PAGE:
UPDATE: CBS "48 Hours" producer in attendance for Day No. 2 of Lillard trial


2:28 p.m. // Wednesday, April 6

Day No. 2 of testimony in the Marcus Lillard trial continued Wednesday morning on the fourth floor of the Courthouse downtown.

Prior to the trial, there was some speculation about whether or not any national media would show up. On Wednesday, a producer named Ryan Smith with CBS' "48 Hours" attended the trial and will document the proceedings. Aside from that, however, the media in attendance has been limited to local and Macon.

Several witnesses were set to testify on Wednesday afternoon, all former sexual partners of Lillard. The testimony is relevant, based on the fact that the District Attorney's Office is contending that Lillard unintentionally "manually strangulated" his girlfriend, Marianne Shockley, while engaging in sex in May 2019.

Toxicology reports also were revealed. Lillard tested positive for cocaine, while Shockley's blood alcohol content was .11. Shockley also had a relatively high amount of "ecstasy" in her system, according to the toxicology reports. The third man there that night – Clark Heindel – also had ecstasy in his system during his autopsy. Heidel committed suicide in his bedroom shortly after law enforcement arrived on the night of the incident.

WMAZ/Channel 13 did a solid job of recapping the first day of testimony, which can be reviewed below...

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Shockley was a University of Georgia professor and Lillard's girlfriend. The pair first met years ago while Shockley attended Georgia College. She grew up in Morgan County and Lillard in Johnson County.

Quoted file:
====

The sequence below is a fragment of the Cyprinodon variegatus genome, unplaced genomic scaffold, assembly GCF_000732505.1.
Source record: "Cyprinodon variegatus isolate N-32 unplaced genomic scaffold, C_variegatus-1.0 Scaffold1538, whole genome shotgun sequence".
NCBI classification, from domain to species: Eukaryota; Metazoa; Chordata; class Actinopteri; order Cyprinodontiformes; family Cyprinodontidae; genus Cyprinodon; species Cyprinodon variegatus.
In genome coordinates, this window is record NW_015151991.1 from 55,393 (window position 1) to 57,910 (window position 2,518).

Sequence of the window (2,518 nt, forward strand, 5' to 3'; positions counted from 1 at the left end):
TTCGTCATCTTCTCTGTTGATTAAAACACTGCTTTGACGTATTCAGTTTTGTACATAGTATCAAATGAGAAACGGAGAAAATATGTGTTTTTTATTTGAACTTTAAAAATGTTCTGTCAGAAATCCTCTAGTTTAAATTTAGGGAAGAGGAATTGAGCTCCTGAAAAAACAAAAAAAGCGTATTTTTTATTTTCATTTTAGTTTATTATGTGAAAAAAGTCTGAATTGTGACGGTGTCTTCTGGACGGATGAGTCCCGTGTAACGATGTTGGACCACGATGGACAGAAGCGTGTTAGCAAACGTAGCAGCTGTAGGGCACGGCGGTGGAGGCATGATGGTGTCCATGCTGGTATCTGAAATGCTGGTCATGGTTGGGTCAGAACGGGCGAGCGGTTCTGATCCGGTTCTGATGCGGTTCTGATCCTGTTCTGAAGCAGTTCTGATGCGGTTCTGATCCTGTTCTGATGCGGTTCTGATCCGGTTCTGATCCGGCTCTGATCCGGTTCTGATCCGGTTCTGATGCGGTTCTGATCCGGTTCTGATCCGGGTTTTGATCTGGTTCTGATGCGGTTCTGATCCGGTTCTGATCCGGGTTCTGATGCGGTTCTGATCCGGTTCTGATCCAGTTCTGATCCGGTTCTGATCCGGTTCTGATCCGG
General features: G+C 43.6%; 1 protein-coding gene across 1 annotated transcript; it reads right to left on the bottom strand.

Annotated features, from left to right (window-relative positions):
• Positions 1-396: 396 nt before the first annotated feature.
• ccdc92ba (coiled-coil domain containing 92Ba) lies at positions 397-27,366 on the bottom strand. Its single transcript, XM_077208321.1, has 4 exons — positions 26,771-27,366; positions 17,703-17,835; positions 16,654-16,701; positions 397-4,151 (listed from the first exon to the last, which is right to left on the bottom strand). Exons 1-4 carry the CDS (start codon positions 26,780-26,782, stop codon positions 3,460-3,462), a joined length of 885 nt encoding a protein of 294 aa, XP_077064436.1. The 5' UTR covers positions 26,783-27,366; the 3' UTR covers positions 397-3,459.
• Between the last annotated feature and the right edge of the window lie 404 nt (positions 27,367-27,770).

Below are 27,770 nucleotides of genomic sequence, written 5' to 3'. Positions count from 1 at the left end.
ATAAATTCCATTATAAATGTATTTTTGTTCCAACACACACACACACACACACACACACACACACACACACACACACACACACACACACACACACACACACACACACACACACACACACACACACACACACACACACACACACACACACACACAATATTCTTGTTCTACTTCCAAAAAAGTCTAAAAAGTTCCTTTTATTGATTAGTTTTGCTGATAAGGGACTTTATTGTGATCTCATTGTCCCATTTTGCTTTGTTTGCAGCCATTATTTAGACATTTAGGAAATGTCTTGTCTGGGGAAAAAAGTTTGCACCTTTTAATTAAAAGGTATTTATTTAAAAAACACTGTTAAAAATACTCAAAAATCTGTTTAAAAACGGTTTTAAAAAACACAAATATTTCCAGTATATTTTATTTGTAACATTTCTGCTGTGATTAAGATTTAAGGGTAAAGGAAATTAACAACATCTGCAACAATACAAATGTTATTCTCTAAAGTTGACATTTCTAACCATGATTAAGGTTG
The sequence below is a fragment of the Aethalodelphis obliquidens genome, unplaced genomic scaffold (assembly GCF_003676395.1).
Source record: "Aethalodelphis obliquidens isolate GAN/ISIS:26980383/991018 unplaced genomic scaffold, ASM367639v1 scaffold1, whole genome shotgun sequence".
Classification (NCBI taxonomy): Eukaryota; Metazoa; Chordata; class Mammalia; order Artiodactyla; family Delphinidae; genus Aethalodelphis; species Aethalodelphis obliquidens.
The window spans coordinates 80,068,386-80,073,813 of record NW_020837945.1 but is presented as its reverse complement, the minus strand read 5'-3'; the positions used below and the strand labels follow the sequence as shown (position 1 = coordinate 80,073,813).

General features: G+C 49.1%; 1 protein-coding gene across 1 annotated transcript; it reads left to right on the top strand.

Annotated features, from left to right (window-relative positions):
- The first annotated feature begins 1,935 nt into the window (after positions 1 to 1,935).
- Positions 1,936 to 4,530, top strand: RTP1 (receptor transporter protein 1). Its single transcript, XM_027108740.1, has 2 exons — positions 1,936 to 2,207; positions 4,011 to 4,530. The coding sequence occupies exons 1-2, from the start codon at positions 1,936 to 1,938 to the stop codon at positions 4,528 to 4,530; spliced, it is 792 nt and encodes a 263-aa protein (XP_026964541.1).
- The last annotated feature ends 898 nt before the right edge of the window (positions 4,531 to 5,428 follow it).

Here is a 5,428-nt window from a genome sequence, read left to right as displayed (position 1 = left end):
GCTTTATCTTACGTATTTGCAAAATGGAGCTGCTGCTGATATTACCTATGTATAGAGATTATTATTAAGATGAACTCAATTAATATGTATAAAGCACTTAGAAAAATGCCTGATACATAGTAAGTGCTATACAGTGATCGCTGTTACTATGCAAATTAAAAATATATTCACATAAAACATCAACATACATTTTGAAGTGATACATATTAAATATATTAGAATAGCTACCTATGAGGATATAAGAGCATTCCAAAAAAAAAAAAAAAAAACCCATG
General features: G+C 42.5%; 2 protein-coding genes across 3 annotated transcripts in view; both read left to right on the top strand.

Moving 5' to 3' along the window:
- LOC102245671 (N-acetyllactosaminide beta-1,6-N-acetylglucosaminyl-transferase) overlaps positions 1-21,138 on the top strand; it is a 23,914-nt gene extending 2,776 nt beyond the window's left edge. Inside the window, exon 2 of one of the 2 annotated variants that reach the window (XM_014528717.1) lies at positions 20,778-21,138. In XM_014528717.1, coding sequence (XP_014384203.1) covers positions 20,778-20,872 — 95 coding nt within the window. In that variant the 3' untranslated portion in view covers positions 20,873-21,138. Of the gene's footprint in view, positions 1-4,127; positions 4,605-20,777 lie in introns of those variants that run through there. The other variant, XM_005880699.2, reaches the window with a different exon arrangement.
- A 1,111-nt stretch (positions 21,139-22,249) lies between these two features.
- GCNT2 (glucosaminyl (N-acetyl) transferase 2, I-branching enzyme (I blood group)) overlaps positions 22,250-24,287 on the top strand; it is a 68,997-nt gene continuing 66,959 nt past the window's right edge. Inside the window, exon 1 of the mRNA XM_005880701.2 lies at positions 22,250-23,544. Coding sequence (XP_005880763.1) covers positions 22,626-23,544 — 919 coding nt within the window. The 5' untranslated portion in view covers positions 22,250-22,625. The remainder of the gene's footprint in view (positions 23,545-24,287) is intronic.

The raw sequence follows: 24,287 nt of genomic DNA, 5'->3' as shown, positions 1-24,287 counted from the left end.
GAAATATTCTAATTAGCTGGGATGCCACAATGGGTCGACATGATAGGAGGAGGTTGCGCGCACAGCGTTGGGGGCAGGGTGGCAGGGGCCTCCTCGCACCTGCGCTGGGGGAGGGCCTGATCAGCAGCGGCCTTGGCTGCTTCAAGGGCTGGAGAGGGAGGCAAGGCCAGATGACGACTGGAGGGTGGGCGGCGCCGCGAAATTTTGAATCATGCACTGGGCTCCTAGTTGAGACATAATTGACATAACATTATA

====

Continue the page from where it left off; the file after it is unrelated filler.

Lillard is going on trial for one count each of felony murder, aggravated assault involuntary manslaughter and reckless conduct. He is facing several hurdles. First, he already was on “first offender probation” when he was arrested in May 2019. He previously had been sentenced to 20 years on probation following a drug bust in his office at a local car dealership, where he was working at the time. First offender probation means that a judge, in theory, can “re-set” the entire 20-year sentence and order Lillard to prison, even if he’s found not guilty on the murder charge but guilty on a lesser charge.

The case is one of the strangest in recent memory, not just around here, but anywhere in Georgia. According to Lillard's first few interviews with detectives back in 2019, he said that he and Shockley then arrived at the rural home of Clark Heindel around 7 p.m., where they smoked some more marijuana, according to interviews. Lillard and Heindel then began playing the bongo drums and the accordion. Eventually, Lillard and Shockley disrobed and jumped in the pool, according to Lillard's statements, while Heindel hung out closer to the porch of his house. Lillard denied having any sexual contact with Shockley that night, and he insists that “they just kissed.” During each of Lillard’s first two interviews, he asserted that he eventually decided to walk around the woods and gather firewood for roughly 15 minutes. After returning, Lillard said that he found Shockley unconscious in the hot tub. At that point, Lillard asserts, he picked up Shockley and dropped her in the deep end of the pool in an effort to resuscitate her. In the process, Shockley sustained a head wound, asserted Lillard, adding that he then swam with Shockley to the shallow end and carried her up out of the pool.

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